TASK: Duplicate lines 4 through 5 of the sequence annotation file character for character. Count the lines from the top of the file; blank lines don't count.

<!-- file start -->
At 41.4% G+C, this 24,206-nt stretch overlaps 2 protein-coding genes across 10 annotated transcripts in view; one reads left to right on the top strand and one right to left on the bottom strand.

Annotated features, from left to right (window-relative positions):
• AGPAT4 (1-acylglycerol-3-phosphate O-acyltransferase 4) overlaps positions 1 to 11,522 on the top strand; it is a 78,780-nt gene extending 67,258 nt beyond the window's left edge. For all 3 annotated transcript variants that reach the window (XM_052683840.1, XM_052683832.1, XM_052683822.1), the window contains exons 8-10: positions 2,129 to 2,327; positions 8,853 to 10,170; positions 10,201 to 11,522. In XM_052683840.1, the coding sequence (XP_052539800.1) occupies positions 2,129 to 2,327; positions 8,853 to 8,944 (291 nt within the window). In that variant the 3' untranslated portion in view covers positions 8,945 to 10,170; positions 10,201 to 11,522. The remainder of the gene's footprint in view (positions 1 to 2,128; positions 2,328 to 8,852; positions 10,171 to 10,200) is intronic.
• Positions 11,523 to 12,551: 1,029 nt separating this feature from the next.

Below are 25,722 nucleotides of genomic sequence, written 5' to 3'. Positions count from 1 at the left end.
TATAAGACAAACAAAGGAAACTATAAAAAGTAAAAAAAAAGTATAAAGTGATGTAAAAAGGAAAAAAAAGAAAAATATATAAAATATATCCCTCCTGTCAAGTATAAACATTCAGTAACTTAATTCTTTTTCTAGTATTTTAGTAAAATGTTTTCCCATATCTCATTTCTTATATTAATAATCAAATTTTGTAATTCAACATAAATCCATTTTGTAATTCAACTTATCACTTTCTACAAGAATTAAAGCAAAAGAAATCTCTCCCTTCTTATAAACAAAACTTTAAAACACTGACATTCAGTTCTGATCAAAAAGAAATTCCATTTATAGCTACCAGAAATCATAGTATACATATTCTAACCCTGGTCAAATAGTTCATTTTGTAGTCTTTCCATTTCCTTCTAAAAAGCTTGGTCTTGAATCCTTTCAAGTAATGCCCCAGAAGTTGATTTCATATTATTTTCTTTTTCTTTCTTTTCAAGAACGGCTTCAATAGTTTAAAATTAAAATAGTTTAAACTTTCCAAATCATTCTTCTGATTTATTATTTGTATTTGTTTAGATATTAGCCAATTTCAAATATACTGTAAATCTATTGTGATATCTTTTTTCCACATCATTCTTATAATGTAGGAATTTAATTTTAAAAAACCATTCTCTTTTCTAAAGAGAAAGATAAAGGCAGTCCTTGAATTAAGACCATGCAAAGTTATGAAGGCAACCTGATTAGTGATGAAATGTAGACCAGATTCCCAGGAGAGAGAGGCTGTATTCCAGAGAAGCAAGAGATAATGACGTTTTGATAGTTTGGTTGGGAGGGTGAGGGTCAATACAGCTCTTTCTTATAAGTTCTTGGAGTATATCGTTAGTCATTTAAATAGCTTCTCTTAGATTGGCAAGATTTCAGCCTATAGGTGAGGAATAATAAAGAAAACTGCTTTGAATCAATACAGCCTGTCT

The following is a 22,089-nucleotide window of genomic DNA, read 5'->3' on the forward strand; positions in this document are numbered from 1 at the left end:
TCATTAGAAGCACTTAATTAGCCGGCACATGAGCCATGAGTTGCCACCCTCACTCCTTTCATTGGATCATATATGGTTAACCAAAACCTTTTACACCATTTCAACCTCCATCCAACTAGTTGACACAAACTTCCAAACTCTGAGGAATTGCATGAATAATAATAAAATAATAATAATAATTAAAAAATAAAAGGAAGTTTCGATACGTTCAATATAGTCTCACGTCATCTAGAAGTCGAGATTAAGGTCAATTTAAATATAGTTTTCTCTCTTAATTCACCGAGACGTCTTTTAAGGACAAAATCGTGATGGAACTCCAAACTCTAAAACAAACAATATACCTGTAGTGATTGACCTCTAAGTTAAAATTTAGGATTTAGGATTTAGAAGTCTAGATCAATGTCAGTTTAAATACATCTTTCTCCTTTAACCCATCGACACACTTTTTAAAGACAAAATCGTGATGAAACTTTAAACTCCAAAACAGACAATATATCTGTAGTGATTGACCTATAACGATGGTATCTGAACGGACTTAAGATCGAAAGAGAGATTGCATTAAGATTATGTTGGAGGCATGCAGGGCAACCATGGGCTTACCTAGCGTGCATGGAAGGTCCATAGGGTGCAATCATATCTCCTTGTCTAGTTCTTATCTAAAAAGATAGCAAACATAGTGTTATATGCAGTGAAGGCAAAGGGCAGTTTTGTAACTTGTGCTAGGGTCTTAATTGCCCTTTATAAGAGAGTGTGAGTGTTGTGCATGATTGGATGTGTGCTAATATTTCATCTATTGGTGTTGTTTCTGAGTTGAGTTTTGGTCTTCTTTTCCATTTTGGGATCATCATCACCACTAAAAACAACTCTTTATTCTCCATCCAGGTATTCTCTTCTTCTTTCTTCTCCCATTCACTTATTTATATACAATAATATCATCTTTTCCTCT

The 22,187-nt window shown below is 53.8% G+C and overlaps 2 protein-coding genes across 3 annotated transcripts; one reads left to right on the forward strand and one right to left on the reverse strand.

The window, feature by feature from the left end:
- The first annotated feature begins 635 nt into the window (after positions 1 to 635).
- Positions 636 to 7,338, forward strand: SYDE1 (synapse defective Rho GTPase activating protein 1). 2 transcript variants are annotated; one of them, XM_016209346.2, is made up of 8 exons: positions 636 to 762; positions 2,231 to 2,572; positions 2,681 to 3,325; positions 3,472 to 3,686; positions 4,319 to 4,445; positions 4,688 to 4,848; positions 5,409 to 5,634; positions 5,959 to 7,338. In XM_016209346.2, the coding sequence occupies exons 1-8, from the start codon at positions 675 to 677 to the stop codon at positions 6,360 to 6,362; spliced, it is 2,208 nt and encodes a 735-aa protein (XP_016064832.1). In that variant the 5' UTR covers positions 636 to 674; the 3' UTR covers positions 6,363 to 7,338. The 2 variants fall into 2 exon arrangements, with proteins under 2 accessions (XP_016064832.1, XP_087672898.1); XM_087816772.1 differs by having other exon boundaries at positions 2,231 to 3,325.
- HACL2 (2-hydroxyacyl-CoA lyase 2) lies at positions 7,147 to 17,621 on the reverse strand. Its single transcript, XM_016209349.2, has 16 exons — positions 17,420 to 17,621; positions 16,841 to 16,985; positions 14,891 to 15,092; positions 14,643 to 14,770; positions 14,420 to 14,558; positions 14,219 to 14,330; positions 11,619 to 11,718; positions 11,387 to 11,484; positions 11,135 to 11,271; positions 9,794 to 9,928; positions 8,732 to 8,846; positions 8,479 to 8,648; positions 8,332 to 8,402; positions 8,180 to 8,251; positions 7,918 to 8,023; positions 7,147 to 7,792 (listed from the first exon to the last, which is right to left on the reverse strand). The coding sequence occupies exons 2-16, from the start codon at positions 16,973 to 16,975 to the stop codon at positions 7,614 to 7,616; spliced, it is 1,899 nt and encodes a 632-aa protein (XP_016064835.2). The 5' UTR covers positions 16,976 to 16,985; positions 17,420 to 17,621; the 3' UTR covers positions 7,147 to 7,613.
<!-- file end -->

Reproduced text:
• Positions 11,523 to 12,551: 1,029 nt separating this feature from the next.

Below are 25,722 nucleotides of genomic sequence, written 5' to 3'. Positions count from 1 at the left end.